Tri States Public Radio Staff
Sun May 26, 2013
Claudia Who Found The F
July 25th, the sun washes over Blossem, and the Texas heat seeps into my blood stream. Every day prior to this, it only beat against my flesh, turning me darker shades of tan and giving the illusion that I was actually my mother's daughter and not just a light-skinned replacement. Today, though, as I head to work, I could feel the rays moving with my blood, and I could see my skin glow. On these hotter days, when the temperature rises past triple digits, when eggs are baking on the sidewalk, when the window unit is buzzing so hard that it looks like it might shake itself to the earth, I tend to find missing pieces of myself. I used to think that this action had some spiritual meaning, but I've come to learn that it means a little more than that. I ain't sure how. Some things you just feel, you know.
Poppa doesn't like me walking around by myself on account of me being a pretty, young girl and it being a bad, bad world. He says it don't matter when; day or night, there's creeps out there, and they're looking to do me harm. That's what he says anyway. But he ain't ever left the house to walk me and keep me safe or anything. He just sits around the house, staring out the window, pretending like an eagle or something is going to swoop in and take him away. Well, I'm glad he never comes because he never could understand how I find these missing parts of myself. To him, it's just junk. Like, when I found the plastic bag full of old bottle caps, he told me that the caps didn't have anything to do with my soul, that they were just somebody else's trash, and that I was a nutcase like Momma used to be. He didn't understand how the severed arm of a Ken Doll was a part of me either.
He doesn't understand because that's the kind of person he is. Poppa never went with us to church, never prayed, never read the bible, never told us stories about angels or heaven — not even when pets died or when grandparents died or when we happened upon that poor girl who washed up in the lake during one of our few family outings — he called them worm food, told us we couldn't see them again in any way, shape, or form. Momma talked about saving him all her life, but you can't save that kind of person. He was engineered differently from Momma and me, though I looked more like him than I ever did her.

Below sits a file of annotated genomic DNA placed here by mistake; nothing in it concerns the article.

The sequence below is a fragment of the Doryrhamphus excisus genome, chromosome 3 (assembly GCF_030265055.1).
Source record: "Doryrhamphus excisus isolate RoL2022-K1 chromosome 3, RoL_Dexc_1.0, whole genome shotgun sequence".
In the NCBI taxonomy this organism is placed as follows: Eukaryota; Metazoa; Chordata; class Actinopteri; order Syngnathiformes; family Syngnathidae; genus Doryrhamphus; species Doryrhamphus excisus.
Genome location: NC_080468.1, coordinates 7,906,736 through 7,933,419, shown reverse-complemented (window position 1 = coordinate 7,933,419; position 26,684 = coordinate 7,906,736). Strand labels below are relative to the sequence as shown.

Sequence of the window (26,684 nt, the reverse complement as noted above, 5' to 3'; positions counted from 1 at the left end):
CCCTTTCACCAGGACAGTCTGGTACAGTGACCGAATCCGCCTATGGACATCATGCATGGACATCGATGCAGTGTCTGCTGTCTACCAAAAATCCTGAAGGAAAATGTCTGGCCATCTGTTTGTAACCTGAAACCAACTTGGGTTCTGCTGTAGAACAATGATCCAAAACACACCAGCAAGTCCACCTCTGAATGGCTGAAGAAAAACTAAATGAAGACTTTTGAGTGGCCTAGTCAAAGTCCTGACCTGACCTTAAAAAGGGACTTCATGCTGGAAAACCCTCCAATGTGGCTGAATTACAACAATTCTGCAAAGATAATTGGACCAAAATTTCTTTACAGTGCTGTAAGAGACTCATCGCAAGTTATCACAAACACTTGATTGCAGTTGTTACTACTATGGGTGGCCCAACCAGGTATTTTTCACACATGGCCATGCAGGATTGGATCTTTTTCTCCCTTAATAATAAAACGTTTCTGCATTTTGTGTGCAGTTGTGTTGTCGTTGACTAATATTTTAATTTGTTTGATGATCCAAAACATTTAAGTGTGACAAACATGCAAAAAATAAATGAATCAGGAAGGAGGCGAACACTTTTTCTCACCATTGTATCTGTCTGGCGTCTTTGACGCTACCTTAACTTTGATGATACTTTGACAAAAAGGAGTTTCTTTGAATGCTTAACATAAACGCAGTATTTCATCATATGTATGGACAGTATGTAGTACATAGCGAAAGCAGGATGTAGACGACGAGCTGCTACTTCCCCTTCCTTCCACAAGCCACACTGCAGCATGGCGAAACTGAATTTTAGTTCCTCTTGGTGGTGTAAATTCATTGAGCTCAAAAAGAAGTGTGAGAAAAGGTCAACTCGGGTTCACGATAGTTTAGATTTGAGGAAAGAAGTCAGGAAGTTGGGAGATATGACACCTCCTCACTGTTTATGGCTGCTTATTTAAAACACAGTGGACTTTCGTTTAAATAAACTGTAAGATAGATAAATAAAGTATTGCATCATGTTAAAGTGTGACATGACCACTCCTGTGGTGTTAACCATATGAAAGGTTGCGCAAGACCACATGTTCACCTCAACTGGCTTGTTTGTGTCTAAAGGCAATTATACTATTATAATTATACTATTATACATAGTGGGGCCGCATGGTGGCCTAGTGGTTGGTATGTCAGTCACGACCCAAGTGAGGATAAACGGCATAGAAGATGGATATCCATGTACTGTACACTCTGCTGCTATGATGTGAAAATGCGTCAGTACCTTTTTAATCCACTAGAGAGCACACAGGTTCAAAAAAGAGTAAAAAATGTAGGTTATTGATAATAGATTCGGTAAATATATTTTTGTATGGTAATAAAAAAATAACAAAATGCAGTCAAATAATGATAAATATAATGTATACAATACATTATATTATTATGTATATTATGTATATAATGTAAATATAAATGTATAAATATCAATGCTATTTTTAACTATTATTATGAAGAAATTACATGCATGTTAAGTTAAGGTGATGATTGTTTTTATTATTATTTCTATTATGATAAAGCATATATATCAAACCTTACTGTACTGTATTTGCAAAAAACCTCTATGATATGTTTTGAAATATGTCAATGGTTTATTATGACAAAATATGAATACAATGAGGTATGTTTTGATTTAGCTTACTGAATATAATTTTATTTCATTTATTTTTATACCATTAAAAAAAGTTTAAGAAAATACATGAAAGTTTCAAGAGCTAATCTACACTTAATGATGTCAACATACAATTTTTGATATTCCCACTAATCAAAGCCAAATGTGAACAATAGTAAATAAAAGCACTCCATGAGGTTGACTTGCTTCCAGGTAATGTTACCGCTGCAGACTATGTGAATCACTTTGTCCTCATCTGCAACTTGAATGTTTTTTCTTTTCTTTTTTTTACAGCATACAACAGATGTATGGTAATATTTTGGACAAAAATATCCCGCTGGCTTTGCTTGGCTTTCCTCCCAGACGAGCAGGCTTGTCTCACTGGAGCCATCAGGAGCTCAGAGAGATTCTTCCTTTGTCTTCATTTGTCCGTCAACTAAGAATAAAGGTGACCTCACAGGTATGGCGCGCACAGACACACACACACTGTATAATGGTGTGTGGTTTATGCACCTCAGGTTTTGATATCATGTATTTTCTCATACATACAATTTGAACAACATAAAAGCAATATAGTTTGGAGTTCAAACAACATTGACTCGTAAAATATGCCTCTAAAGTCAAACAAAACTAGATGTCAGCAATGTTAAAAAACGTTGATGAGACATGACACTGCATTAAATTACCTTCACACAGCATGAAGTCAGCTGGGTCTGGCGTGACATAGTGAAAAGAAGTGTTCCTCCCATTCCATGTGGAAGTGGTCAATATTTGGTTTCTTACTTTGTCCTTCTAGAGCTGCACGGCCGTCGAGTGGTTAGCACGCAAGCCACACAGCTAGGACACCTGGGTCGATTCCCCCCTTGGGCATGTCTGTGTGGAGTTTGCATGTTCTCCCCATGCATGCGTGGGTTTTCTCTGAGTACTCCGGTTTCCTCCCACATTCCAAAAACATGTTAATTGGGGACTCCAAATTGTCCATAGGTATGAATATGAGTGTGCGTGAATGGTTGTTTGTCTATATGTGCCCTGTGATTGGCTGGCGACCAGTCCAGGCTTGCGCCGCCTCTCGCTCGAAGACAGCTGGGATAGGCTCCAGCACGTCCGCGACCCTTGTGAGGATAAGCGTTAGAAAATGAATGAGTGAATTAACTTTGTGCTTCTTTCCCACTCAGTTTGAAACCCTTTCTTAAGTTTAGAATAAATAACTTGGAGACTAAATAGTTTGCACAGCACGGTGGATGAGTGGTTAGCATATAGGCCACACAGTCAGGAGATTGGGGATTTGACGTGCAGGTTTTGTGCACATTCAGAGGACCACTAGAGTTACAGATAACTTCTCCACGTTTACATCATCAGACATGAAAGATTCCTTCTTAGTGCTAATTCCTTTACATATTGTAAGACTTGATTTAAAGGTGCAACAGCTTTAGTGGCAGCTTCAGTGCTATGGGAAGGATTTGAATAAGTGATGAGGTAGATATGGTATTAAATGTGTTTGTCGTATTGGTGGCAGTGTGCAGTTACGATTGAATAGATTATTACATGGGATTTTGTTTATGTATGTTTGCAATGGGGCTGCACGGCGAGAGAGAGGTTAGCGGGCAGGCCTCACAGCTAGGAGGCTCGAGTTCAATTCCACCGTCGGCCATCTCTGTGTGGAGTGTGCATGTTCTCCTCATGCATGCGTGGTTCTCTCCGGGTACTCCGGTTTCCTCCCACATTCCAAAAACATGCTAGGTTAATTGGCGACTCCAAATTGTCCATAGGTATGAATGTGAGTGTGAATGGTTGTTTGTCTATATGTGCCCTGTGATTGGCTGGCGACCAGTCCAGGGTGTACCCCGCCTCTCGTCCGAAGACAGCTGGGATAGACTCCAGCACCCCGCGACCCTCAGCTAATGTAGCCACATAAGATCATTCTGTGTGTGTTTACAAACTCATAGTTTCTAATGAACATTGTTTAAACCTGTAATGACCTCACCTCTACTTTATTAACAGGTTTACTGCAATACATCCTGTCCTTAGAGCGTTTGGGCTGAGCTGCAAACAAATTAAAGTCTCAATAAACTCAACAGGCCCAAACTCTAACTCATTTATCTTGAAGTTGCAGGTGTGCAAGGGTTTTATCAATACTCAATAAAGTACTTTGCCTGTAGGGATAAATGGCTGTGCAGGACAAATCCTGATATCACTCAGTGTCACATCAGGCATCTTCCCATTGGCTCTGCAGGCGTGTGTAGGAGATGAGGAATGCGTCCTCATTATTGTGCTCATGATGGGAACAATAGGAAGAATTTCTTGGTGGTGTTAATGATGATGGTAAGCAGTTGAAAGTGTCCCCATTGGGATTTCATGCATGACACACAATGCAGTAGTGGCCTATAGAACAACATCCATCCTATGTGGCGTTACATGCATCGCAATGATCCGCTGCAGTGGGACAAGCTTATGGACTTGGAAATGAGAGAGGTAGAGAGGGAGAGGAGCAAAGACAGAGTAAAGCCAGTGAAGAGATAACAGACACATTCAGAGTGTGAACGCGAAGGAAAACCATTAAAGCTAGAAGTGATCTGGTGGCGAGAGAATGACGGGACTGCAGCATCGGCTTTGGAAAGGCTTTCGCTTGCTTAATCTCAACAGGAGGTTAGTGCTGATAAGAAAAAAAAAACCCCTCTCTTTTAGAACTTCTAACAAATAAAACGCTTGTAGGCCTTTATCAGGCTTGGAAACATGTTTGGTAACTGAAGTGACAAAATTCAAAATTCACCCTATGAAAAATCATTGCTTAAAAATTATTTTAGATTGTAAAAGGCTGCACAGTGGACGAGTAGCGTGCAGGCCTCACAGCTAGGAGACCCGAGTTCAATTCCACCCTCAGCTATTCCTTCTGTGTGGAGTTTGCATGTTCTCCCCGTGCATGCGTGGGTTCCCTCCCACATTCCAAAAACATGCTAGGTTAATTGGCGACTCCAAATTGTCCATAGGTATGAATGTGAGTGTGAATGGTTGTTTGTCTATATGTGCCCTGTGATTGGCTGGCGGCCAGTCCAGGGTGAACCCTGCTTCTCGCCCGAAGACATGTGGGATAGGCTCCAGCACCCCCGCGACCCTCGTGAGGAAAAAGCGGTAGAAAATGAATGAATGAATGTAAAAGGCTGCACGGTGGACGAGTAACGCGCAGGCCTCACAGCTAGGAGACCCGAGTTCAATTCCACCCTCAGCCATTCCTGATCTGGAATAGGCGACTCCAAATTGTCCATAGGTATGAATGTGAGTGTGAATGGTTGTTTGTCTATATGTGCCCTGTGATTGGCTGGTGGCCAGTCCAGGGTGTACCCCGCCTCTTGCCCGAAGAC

When I step on it, and its hard plastic edge digs into the exposed soles of my feet, I think about how I could never explain to him how it was returning to me. I bend over and clutch it, carefully, like a precious jewel — a little plastic F plucked from a keyboard ... my little plastic F. Of course, I only ever saw computers at the library, but I could recognize them and their parts and whatnot. And I could see my soul in that F and in the swirling lines of heat stretching across the sky. The free parts; the fun parts; the fast, flowing, fresh parts; the fantastical; the fabulous; the fragile and feminine parts of me, and I wondered if there were another universe, in a mirror or in a black hole or down a well, in which Poppa understood, and I drifted into it, like a fever.